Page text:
As this has been interpreted, the decisive fact which excepts the general applicability of these statutes is that the United States is suing to enforce "its rights." United States v. Summerlin, 310 U.S. 414, 416 (1940) (emphasis added); see also United States v. Nashville, C. & St. L. R. Co., 118 U.S. 120, 125 (1886); United States v. Des Moines Navigation & R. Co., 142 U.S. 510, 538-539 (1892); United States v. Bell Telephone Co., 167 U.S. 224, 264-265 (1897); French Republic v. Saratoga Vichy Co., 191 U.S. 427, 438 (1903). In Beebe itself, the Court acknowledged that "[t]he Government is charged with the duty . . . to protect [the public domain] from trespass and unlawful appropriation . . . ." 127 U. S., at 342. See also Moran v. Horsky, 178 U.S. 205, 213 (1900). Yet this "interest" was not sufficient to make it a suit by the sovereign, unbounded by a limitations period. While the Government may be interested in the vindication of the policies enunciated in Title VII, cf. Franks v. Bowman Transportation Co., 424 U.S. 747, 778 n. 40 (1976)—as,
The conclusion should be no different when we turn to the issue of injunctive relief. The decisive fact remains the same: The sovereign is not suing to redress "its" injury, rather it is seeking relief that the complaining individual otherwise would have been entitled to seek. While injunctive relief may appear more "broad based," it nonetheless is redress for individuals. The United States gains nothing tangible as a result of the suit. It does, to be sure, vindicate a congressional policy by seeking to enjoin practices proscribed by Title VII, but, it bears repeating, presumably the Government vindicates some congressional policy whenever it sues. That, then, cannot be the test, for it would exalt form (who brings the suit) over substance (whom the suit directly benefits). For these reasons, I am unable to agree with the Ninth Circuit that because the EEOC promotes public policy by its prayer for injunctive relief, it therefore "seeks to vindicate rights belonging to the United States as sovereign," 535 F.2d 533, 537. This reason does not adequately distinguish a prayer for injunctive relief from a prayer by the EEOC for backpay for individuals.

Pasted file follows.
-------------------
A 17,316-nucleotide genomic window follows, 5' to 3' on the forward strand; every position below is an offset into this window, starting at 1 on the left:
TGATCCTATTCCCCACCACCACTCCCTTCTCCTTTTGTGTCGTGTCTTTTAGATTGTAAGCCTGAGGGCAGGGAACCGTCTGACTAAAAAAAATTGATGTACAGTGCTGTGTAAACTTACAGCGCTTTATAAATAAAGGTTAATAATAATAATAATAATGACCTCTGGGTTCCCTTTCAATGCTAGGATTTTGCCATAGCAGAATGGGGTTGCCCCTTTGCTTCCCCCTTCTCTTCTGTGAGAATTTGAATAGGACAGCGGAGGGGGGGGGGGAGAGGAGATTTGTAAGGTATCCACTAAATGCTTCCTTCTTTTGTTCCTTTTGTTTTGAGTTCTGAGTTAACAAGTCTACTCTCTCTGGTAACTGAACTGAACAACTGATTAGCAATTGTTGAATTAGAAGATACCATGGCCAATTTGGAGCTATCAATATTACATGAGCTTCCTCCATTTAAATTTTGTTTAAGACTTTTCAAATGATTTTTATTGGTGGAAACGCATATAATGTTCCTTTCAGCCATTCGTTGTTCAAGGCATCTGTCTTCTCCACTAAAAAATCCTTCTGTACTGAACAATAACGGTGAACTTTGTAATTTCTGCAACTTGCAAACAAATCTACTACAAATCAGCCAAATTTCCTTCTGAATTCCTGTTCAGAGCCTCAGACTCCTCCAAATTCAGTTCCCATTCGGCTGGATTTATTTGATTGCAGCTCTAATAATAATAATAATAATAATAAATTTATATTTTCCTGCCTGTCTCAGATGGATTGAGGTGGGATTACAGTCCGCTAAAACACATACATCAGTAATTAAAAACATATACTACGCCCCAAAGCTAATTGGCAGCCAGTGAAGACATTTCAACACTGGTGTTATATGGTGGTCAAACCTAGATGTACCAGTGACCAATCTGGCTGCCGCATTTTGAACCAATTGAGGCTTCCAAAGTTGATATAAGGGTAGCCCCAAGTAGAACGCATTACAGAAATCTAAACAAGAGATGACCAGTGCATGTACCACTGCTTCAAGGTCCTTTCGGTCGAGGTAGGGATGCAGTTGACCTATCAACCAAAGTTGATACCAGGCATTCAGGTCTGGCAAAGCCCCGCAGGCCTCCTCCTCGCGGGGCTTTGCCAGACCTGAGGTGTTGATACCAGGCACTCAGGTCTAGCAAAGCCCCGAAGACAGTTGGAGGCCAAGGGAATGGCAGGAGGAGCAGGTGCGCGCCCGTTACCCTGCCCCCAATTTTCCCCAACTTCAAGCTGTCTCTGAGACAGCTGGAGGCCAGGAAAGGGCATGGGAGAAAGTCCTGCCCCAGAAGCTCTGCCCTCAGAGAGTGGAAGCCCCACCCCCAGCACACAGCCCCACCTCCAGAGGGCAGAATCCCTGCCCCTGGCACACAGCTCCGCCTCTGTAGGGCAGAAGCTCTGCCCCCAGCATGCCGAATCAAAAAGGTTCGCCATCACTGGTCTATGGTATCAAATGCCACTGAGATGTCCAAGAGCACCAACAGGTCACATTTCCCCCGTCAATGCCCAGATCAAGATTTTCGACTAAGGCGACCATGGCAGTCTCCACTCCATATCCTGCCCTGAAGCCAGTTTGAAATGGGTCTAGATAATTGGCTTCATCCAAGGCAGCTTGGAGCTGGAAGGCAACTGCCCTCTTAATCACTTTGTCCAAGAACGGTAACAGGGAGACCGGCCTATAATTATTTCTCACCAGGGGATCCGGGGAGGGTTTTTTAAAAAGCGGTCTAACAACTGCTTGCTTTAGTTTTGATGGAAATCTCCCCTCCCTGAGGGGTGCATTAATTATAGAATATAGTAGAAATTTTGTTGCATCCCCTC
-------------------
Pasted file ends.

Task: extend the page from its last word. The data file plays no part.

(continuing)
Robert T. Thompson, Lawrence Kraus, and Richard P. O'Brecht filed a brief for the Chamber of Commerce of the United States as amicus curiae.
"If (1) the Commission determines that there is no reasonable cause to believe the charge is true and dismisses the charge . . . , (2) finds no probable jurisdiction and dismisses the charge, or (3) within one hundred and eighty days after a charge is filed with the Commission . . . , the Commission has not either (i) issued a complaint . . . , (ii) determined that there is not reasonable cause to believe that the charge is true and dismissed the charge, . . . or (iii) entered into a conciliation agreement . . . , the Commission shall so notify the person aggrieved and within sixty days after the giving so such notice a civil action may be brought . . . by the person claiming to be aggrieved . . . . Upon timely application, the court may, in its discretion, permit the Commission to intervene in such civil action if it certifies that the case is of general public importance. Upon the commencement of such civil action, the Commission shall be divested of jurisdiction over the proceeding and shall take no further action with respect thereof [sic] . . . ." H. R. 1746, 92d Cong., 1st Sess., § 8 (j) (1971), reprinted in H. R. Rep. No. 92-238, pp. 54-55 (1971).
"I think this change is very meritorious, as I pointed out in my first statement. I do not think the Commission should be mandated on what date an agency should bring suit when we are trying to work out matters the best we can by conciliation." Id., at 1069.
The company contends that the numerous references in the debates to the EEOC's backlog and delays demonstrate that by adopting the court enforcement plan Congress intended to restrict the time allowed for investigation and conciliation of a charge. Nearly all of the references, however, were in the context of discussions of whether enforcement after conciliation efforts had failed could be accomplished more expeditiously through an administrative process or through lawsuits in the federal courts. The concern, therefore, was with the additional delays that complainants would suffer if the EEOC were given the task of conducting its own hearings and issuing cease-and-desist orders. Congressional concern over delays during the investigation and conciliation process was resolved by providing complainants with the continuing opportunity to withdraw their cases from the EEOC and bring private suits. See Part II, supra.
The requirement of reasonable notice quickly received the support of proponents of the Committee bill. Id., at 31783-31784 (remarks of Rep. Dent); id., at 31961 (remarks of Rep. Perkins). In the Senate a 10-day-notice provision was included in the bill reported out of Committee in order "to protect fully the rights of the person or persons against whom the charge is filed." S. Rep. No. 92-415, p. 25 (1971).